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The Fact and Fiction of Fish
Content Topic:
a lesson to help students learn the difference between fiction and nonfiction
Second grade students will learn the difference between fact and fiction in the library via lecture, discussion, and practice. They will then do some research on an animal of their choice using nonfiction books and web sites. Finally, using their library research findings, they will write a fictional story and create an informative PowerPoint presentation in their classrooms, and use these materials to teach 1st graders the difference between fiction and nonfiction.
Total Estimated Time:
3 hours
Suggested Number Of Sessions:

The following materials are suggested for the lesson:


The following sources were used to develop the idea for this lesson:


Instruction / Activities:
  1. To introduce the difference between fiction and nonfiction, the LMS will help the students link the concepts to ones students already know: “make-believe” and “true.” Have a flip chart prepared with these known words listed at the top of a T-chart, with space enough to add the synonyms, “fiction” and “nonfiction,” and “fake” and “not fake.” Engage the students by asking them to share what they know about fish. This should be easy and engaging since they’ve been learning how to care for their class pet fish. List these facts in the “true” column on the flip chart. Then, ask students to imagine that their pet fish was magic. Have them share their ideas about what their magic fish would be able to do, and write them on the flip chart under “make believe.”
  2. Talk about the difference between nonfiction and fiction, referring to their lists as things they might read about in the two different kinds of books, and give them the “fake”/”not fake” mnemonic to help them remember the new words and their meanings. Make sure to point out the different areas of the library where they can find these different kinds of books.
  3. The main learning activities require students to think about these new concepts applied to several novel examples. They’ll first do this in a group. The LMS will read a fiction and nonfiction book about fish, following each with a discussion with the students, in which they are asked to consider whether the book is fiction or nonfiction and the reasons why they think so. This will generate lists of features of each type of book, which the LMS will record on a new T-chart that can be posted in the library for reference. At the end the of period, students can work in pairs to practice their new skill by playing an online computer “game” in which they read (or can be read to) short narratives and have to indicate whether they are fiction or nonfiction (See the Resources section for link).
  4. On a different day, students will continue to practice the new concepts they’ve learned, but a little more independently. When they arrive in the library, the LMS will begin by reminding students of the difference between fiction and nonfiction, referring to the example fish books used last time and referring to the 2nd T-chart created during the previous lesson. The LMS will then explain the “Mixed Bags” assignment, in which pairs of students receive a bag containing a pair of books: a fiction and a nonfiction book about the animal they selected to learn more about in their class. Their task is to work together to decide which book is fiction and which is nonfiction, and record their responses and their reasons on a T-chart worksheet (see Resources). Once students complete the worksheet, one student from each pair will share with the class the T-chart they created.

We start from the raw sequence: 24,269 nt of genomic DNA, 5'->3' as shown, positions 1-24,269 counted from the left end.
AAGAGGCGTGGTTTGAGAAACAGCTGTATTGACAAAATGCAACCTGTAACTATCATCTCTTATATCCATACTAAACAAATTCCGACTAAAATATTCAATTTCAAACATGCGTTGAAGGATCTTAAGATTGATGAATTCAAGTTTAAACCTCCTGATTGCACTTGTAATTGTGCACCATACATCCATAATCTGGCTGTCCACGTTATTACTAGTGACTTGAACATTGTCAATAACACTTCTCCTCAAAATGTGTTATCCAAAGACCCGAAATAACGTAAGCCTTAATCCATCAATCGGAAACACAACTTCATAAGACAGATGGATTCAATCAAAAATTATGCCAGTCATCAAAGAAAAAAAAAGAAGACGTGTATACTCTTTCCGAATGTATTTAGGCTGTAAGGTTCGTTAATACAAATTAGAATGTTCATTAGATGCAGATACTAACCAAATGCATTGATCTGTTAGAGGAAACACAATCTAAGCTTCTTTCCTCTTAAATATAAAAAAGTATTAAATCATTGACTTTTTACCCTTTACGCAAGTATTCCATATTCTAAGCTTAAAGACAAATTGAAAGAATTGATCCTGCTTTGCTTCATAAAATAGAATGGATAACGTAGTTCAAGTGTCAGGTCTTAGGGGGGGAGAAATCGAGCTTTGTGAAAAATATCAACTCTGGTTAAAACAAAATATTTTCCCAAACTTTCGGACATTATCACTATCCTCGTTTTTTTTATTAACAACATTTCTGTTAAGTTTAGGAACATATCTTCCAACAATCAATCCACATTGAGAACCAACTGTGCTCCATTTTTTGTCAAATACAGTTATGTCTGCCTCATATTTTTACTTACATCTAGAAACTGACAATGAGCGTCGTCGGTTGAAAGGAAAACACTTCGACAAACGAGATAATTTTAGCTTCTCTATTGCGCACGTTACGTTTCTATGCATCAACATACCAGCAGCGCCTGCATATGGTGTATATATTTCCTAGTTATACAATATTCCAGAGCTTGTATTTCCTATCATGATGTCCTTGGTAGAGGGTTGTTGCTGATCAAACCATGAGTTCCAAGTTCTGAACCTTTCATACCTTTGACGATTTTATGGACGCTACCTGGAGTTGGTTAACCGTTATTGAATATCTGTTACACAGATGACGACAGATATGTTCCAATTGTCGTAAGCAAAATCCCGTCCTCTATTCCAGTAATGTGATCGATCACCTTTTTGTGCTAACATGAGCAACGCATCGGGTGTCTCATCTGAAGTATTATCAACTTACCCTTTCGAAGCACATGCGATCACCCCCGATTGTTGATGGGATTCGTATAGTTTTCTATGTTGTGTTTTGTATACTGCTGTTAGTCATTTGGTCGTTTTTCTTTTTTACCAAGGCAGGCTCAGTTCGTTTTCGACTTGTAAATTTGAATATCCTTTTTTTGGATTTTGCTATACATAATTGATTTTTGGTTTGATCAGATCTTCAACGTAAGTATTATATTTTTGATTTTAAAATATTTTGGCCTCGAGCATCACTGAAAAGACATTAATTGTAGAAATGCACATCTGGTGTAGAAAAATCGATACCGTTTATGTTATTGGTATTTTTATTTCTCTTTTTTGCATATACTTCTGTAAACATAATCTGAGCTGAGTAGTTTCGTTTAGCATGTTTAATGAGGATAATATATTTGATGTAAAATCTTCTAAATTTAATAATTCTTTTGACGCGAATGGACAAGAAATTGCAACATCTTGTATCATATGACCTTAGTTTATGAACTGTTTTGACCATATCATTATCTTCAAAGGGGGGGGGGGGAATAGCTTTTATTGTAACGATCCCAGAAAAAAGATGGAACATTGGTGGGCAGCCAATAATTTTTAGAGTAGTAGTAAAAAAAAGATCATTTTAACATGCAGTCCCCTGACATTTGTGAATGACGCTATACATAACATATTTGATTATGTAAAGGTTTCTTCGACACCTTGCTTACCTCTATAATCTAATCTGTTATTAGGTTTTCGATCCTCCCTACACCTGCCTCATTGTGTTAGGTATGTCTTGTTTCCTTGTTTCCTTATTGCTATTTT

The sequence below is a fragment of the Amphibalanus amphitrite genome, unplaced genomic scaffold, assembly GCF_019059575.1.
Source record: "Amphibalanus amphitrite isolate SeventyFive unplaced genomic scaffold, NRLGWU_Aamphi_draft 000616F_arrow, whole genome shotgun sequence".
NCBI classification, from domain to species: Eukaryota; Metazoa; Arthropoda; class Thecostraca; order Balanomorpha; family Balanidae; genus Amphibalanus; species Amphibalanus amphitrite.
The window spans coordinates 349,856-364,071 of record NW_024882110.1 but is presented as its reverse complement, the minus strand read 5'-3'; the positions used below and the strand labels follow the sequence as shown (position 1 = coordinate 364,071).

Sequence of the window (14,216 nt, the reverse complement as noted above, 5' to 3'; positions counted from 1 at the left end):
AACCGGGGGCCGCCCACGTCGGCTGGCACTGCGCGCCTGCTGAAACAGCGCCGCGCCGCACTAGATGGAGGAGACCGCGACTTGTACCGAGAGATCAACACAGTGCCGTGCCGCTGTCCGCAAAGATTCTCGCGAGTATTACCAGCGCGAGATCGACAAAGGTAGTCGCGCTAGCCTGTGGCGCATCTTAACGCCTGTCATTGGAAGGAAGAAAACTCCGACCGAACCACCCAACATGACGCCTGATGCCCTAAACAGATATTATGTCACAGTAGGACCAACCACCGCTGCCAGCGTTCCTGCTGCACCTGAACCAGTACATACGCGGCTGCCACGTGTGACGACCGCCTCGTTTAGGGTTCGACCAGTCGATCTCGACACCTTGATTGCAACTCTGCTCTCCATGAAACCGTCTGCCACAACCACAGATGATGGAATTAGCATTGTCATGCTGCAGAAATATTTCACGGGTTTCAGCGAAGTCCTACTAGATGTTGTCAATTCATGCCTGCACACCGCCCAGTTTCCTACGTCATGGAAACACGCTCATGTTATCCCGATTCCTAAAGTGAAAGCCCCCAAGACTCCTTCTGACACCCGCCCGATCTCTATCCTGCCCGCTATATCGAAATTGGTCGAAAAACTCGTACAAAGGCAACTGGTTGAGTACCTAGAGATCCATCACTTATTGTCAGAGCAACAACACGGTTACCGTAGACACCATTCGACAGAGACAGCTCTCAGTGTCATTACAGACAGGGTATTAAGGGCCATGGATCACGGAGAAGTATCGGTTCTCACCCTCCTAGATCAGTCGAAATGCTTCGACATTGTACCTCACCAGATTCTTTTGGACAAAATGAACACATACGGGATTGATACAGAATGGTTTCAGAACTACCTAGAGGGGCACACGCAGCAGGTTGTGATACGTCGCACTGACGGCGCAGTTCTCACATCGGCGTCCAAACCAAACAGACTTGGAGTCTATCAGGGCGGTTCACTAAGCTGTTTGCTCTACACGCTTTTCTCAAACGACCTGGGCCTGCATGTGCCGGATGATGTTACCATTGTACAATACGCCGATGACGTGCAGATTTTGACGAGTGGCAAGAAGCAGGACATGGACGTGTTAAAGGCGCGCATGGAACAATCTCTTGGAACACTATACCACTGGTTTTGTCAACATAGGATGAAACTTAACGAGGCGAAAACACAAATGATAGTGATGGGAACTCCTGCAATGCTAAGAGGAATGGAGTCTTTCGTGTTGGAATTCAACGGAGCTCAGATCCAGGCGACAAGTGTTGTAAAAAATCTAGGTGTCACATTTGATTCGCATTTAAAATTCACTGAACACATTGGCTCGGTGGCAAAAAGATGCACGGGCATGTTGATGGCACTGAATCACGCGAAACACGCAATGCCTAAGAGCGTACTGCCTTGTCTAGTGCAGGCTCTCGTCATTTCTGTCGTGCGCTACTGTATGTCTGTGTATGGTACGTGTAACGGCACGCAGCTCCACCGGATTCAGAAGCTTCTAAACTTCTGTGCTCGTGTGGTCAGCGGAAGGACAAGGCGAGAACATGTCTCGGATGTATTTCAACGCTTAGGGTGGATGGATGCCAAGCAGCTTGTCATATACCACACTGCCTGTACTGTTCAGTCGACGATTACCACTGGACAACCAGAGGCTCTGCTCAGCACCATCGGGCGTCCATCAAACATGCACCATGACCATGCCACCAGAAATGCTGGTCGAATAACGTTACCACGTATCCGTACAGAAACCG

5. Now that students know that they can find facts in nonfiction books, they can begin researching their animals. The class will start with the teacher reminding students about the writing assignments, which they will do in the classroom, and telling them that they will get ready for that project today by learning more about their animals. As a review, she will ask them, “Since your goal is to find facts about your animal, should you look at the fiction book or the nonfiction book for information?”
  6. Students will then work with their partners and the LMS and teacher to find information about their animal from two sources selected in advance by the teachers: the nonfiction book from the mixed bags activity (this should increase confidence given its familiarity), and a web page featuring their animal (See Resources for suggested web pages). Each pair of students will be given a note taking guide, on which they will fill in information that will be required for their informative (nonfiction) PowerPoint presentations (e.g., where the animal lives, what they eat, what they look like, what kind of covering they have, how they move, and two other interesting facts).
  7. At a later time, in the classroom, their teacher will provide them with templates to use to create their PowerPoint presentations and their fictional stories. They will be required to teach the kindergarten students in the library the difference between fiction and nonfiction using their creations, in addition to sharing their PowerPoint presentations with their classmates as part of their science unit on animals.
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Presented By: Kristen Link
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